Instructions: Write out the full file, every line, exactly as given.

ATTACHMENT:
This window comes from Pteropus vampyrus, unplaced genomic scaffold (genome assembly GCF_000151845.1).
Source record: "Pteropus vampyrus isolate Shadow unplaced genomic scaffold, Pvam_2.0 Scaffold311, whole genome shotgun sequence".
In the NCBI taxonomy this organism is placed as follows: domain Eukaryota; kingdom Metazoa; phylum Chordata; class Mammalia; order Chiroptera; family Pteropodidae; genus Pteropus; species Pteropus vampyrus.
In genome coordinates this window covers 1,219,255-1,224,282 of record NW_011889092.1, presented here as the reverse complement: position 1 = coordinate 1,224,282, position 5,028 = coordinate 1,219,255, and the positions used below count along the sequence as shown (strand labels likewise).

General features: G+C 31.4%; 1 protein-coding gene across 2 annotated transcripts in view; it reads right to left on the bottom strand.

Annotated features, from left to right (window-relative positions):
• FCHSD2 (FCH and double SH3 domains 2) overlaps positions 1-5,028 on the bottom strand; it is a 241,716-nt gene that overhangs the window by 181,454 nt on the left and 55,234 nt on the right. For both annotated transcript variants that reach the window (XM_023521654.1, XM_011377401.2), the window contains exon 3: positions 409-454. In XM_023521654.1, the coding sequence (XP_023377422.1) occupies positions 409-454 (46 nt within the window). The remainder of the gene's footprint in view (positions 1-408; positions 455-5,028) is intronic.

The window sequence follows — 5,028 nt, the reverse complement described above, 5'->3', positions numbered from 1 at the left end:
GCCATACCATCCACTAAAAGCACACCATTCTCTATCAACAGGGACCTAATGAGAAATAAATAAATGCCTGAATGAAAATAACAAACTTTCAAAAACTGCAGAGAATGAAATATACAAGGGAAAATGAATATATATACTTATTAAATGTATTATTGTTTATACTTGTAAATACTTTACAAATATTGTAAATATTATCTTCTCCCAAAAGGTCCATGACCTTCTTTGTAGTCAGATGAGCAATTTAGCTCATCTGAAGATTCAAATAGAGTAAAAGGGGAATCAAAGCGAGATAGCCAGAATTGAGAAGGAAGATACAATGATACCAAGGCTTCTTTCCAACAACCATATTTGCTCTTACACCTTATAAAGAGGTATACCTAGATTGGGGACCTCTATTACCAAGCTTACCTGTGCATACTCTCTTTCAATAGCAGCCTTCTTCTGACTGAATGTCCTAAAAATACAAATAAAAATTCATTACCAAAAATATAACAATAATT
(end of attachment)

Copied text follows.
This window comes from Pteropus vampyrus, unplaced genomic scaffold (genome assembly GCF_000151845.1).
Source record: "Pteropus vampyrus isolate Shadow unplaced genomic scaffold, Pvam_2.0 Scaffold311, whole genome shotgun sequence".
In the NCBI taxonomy this organism is placed as follows: domain Eukaryota; kingdom Metazoa; phylum Chordata; class Mammalia; order Chiroptera; family Pteropodidae; genus Pteropus; species Pteropus vampyrus.
In genome coordinates this window covers 1,219,255-1,224,282 of record NW_011889092.1, presented here as the reverse complement: position 1 = coordinate 1,224,282, position 5,028 = coordinate 1,219,255, and the positions used below count along the sequence as shown (strand labels likewise).

General features: G+C 31.4%; 1 protein-coding gene across 2 annotated transcripts in view; it reads right to left on the bottom strand.

Annotated features, from left to right (window-relative positions):
• FCHSD2 (FCH and double SH3 domains 2) overlaps positions 1-5,028 on the bottom strand; it is a 241,716-nt gene that overhangs the window by 181,454 nt on the left and 55,234 nt on the right. For both annotated transcript variants that reach the window (XM_023521654.1, XM_011377401.2), the window contains exon 3: positions 409-454. In XM_023521654.1, the coding sequence (XP_023377422.1) occupies positions 409-454 (46 nt within the window). The remainder of the gene's footprint in view (positions 1-408; positions 455-5,028) is intronic.

The window sequence follows — 5,028 nt, the reverse complement described above, 5'->3', positions numbered from 1 at the left end:
GCCATACCATCCACTAAAAGCACACCATTCTCTATCAACAGGGACCTAATGAGAAATAAATAAATGCCTGAATGAAAATAACAAACTTTCAAAAACTGCAGAGAATGAAATATACAAGGGAAAATGAATATATATACTTATTAAATGTATTATTGTTTATACTTGTAAATACTTTACAAATATTGTAAATATTATCTTCTCCCAAAAGGTCCATGACCTTCTTTGTAGTCAGATGAGCAATTTAGCTCATCTGAAGATTCAAATAGAGTAAAAGGGGAATCAAAGCGAGATAGCCAGAATTGAGAAGGAAGATACAATGATACCAAGGCTTCTTTCCAACAACCATATTTGCTCTTACACCTTATAAAGAGGTATACCTAGATTGGGGACCTCTATTACCAAGCTTACCTGTGCATACTCTCTTTCAATAGCAGCCTTCTTCTGACTGAATGTCCTAAAAATACAAATAAAAATTCATTACCAAAAATATAACAATAATT